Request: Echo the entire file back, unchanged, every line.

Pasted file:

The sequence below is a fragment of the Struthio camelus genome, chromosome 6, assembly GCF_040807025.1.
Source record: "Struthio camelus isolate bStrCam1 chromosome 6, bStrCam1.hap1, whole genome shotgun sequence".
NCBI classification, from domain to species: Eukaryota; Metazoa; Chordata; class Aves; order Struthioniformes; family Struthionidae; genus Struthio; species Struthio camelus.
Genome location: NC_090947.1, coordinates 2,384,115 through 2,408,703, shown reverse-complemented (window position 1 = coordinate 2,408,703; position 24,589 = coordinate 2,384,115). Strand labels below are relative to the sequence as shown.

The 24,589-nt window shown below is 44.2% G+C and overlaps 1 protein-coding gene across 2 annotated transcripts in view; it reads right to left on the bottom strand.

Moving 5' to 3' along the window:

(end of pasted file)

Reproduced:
The sequence below is a fragment of the Struthio camelus genome, chromosome 6, assembly GCF_040807025.1.
Source record: "Struthio camelus isolate bStrCam1 chromosome 6, bStrCam1.hap1, whole genome shotgun sequence".
NCBI classification, from domain to species: Eukaryota; Metazoa; Chordata; class Aves; order Struthioniformes; family Struthionidae; genus Struthio; species Struthio camelus.
Genome location: NC_090947.1, coordinates 2,384,115 through 2,408,703, shown reverse-complemented (window position 1 = coordinate 2,408,703; position 24,589 = coordinate 2,384,115). Strand labels below are relative to the sequence as shown.

The 24,589-nt window shown below is 44.2% G+C and overlaps 1 protein-coding gene across 2 annotated transcripts in view; it reads right to left on the bottom strand.

Moving 5' to 3' along the window: